“PRB not in conformity with Finance Bill terms”
MUMBAI: The Reserve Bank of India (RBI) has strongly argued for getting the control of Payments Regulatory Board (PRB) once the amendments to the Payment & Settlement Systems Act, 2007 is finalized.
Submitting a dissent note to the recommendations proposed by a committee with regard to the amendments to the Payment & Settlement Systems Act, the RBI underlined the need for the PRB to be brought under the central bank, adding that the Board may comprise three members nominated by the Government and RBI respectively, with a casting vote for the Governor to ensure smooth operations of the Board.
An Inter-Ministerial Committee for finalization of amendments to the Payment & Settlement Systems Act, 2007 was formed by the Government under the chairmanship of Secretary, Department of Economic Affairs and RBI was represented in the Committee.
The draft report of the Committee has already been placed in public domain by the Government. The RBI representative has submitted a dissent note on certain recommendations of the Committee.
The dissent note has also raised the issue that the composition of the PRB is also not in conformity with the announcements made in the Finance Bill by the Finance Minister.
“The payment systems are a sub-set of currency, which is regulated by RBI. The overarching impact of Monetary Policy on payment and settlement systems and vice versa provides the support for regulation of payment systems to be with the monetary authority,” the note further said.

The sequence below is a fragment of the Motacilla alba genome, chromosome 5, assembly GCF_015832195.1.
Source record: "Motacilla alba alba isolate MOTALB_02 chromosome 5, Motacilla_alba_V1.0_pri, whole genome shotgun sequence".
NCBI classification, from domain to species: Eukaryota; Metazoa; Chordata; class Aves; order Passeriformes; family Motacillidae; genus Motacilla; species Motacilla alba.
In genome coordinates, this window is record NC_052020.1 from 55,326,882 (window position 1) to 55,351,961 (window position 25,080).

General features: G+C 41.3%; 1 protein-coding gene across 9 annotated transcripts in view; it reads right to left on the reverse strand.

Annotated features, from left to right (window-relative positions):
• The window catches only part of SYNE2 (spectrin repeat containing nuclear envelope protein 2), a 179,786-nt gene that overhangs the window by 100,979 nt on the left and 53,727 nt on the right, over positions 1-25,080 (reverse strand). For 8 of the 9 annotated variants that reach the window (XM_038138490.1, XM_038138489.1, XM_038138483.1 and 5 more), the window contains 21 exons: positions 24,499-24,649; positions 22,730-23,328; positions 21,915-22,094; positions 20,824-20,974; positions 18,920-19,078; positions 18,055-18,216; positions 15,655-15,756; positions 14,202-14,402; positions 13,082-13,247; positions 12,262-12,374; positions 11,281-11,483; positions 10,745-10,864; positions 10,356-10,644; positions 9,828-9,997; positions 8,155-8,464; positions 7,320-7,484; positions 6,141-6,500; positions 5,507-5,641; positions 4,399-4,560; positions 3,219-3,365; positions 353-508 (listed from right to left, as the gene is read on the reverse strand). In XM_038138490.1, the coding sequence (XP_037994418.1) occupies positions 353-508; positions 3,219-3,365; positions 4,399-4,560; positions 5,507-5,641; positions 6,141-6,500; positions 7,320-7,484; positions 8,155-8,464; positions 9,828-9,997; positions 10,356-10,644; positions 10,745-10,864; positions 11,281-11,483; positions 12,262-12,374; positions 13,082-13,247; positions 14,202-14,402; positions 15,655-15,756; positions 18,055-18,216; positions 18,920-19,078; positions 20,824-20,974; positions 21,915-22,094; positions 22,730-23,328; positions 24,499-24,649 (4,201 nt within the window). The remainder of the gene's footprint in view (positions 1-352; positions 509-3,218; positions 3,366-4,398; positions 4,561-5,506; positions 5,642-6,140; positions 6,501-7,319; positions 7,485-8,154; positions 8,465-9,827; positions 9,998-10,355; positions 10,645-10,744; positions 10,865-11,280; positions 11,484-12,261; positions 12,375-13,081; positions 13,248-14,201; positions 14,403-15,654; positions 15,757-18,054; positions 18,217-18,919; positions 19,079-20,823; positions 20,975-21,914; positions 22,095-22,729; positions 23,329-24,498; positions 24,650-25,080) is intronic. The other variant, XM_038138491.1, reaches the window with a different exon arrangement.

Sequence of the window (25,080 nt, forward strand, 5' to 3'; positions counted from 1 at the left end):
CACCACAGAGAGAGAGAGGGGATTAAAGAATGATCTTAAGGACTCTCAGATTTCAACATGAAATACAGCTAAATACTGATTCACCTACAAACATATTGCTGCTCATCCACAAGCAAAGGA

The RBI also said there is an underlying bank account for payment systems that is under the purview of banking system regulation and is in turn vested with the RBI, adding that the settlement systems are finally posted in the books of account of banks with the RBI, to attain settlement finality. “Regulating these entities goes hand in hand with the settlement function,” the note went on.
Reminding that the regulation of the Payment System by the Central Bank is the dominant international model for stability consideration, the RBI argued that having the regulation and supervision over Payment and Settlement systems with the central bank will ensure holistic benefits.
Moreover, since banks are regulated by RBI, a holistic regulation by RBI would be more effective and will not result in increased compliance costs if multiple regulators exist for related systems. Almost all countries in the world have recognized this change which has gained significance in the recent past, according to the central bank.
RBI also said there has been no evidence of any inefficiency in the payment systems of India. It said the digital payments have made good and steady progress. “India is gaining international recognition as a leader in payment systems. Given this, there need not be any change in a well-functioning system,” the dissent note said.
RBI stressed that it does welcome changes and is not totally against a new Payment Settlement System (PSS) Bill if indeed required. “It has to be, however, recognized that changes should not result in the existing foundations being shaken and any potential creation of disturbances in an otherwise well-functioning and internationally acclaimed structure as far as India is concerned,” RBI clarified.